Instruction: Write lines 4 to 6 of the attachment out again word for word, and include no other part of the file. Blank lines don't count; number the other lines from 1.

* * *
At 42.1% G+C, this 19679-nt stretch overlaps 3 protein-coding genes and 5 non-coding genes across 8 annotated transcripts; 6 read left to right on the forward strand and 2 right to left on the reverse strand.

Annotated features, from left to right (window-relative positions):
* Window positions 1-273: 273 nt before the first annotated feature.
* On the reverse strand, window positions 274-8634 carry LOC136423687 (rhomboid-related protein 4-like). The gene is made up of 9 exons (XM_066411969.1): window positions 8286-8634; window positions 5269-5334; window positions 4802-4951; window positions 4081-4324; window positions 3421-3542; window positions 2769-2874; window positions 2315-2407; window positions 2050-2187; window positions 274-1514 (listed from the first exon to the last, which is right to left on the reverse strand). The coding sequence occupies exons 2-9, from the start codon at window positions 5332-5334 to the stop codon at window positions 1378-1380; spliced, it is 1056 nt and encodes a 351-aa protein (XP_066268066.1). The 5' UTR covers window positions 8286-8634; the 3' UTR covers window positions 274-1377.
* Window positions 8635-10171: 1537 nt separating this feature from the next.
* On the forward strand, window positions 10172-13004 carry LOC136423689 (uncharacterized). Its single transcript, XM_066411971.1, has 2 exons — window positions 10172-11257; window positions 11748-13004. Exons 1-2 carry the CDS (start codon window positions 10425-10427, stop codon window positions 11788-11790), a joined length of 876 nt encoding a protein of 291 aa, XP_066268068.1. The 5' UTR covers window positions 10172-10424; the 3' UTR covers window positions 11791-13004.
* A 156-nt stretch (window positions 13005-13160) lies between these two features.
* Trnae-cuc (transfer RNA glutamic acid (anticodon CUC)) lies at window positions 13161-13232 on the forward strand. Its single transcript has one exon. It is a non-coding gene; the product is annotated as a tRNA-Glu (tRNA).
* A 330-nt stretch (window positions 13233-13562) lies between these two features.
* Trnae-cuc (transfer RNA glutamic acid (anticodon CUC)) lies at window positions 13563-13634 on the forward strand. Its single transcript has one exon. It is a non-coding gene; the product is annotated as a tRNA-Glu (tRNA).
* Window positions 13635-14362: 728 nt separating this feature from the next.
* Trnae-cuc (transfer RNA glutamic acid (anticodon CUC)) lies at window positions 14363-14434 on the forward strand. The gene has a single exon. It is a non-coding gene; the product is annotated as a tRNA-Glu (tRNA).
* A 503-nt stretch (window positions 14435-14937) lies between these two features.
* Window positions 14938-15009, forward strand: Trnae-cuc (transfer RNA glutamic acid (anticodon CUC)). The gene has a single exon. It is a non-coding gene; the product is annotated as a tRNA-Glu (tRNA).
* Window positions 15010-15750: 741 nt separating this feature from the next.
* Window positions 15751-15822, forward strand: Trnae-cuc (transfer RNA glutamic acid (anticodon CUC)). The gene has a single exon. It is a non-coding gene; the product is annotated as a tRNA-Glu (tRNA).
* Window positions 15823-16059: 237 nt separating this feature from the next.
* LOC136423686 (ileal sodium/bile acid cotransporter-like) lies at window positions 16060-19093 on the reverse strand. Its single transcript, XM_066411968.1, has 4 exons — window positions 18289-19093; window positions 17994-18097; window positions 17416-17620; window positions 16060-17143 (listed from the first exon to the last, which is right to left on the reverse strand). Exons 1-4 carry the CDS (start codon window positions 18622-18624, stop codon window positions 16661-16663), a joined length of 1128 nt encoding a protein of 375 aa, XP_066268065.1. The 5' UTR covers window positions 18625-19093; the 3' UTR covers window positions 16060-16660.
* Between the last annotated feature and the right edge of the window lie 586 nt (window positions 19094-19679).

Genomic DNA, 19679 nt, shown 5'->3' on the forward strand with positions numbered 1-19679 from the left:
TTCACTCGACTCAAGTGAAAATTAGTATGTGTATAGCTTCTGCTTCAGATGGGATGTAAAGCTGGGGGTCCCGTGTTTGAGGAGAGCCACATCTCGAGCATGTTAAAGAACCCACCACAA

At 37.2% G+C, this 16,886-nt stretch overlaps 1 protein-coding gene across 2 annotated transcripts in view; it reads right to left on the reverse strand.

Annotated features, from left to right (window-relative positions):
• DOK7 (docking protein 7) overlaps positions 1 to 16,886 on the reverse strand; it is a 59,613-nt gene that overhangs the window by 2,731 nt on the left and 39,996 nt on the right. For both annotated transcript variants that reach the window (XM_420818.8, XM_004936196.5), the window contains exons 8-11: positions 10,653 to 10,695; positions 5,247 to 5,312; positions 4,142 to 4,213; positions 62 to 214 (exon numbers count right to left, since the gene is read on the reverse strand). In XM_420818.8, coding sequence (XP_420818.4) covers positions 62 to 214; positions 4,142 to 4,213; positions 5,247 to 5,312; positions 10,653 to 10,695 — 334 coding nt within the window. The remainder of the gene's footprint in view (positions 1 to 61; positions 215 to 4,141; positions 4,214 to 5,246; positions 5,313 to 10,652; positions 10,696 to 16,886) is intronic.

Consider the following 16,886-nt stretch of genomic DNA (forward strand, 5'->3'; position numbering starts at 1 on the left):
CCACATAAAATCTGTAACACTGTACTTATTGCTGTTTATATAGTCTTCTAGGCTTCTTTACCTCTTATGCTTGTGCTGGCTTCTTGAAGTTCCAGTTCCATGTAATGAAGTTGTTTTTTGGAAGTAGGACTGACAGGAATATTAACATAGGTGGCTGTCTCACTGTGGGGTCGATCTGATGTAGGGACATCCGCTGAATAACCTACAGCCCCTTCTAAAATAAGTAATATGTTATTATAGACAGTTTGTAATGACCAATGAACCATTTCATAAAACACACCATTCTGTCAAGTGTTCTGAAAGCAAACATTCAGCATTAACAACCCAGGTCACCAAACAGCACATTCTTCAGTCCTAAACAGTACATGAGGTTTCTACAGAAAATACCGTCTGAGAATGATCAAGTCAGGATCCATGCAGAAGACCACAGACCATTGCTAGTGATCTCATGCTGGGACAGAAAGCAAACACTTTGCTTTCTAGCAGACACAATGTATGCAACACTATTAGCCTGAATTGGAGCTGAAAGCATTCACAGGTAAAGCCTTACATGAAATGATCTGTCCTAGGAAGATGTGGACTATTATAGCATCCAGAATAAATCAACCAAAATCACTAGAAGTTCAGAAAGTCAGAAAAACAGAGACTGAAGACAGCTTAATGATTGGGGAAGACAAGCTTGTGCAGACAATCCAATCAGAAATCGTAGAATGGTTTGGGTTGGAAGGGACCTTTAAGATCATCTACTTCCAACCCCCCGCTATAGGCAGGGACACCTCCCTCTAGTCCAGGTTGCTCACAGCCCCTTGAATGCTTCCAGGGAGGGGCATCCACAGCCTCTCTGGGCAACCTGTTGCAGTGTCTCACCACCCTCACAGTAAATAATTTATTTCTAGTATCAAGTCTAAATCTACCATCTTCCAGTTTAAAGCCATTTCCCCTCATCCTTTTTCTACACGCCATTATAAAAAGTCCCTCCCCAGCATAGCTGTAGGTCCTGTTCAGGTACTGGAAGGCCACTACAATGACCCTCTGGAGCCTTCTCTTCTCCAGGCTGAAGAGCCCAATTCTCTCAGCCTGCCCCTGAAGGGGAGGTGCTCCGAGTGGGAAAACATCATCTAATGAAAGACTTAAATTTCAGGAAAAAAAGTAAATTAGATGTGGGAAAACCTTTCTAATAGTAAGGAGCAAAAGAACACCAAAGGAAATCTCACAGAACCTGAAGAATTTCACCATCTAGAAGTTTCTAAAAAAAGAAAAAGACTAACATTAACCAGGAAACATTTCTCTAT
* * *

* On the reverse strand, window positions 274-8634 carry LOC136423687 (rhomboid-related protein 4-like). The gene is made up of 9 exons (XM_066411969.1): window positions 8286-8634; window positions 5269-5334; window positions 4802-4951; window positions 4081-4324; window positions 3421-3542; window positions 2769-2874; window positions 2315-2407; window positions 2050-2187; window positions 274-1514 (listed from the first exon to the last, which is right to left on the reverse strand). The coding sequence occupies exons 2-9, from the start codon at window positions 5332-5334 to the stop codon at window positions 1378-1380; spliced, it is 1056 nt and encodes a 351-aa protein (XP_066268066.1). The 5' UTR covers window positions 8286-8634; the 3' UTR covers window positions 274-1377.
* Window positions 8635-10171: 1537 nt separating this feature from the next.
* On the forward strand, window positions 10172-13004 carry LOC136423689 (uncharacterized). Its single transcript, XM_066411971.1, has 2 exons — window positions 10172-11257; window positions 11748-13004. Exons 1-2 carry the CDS (start codon window positions 10425-10427, stop codon window positions 11788-11790), a joined length of 876 nt encoding a protein of 291 aa, XP_066268068.1. The 5' UTR covers window positions 10172-10424; the 3' UTR covers window positions 11791-13004.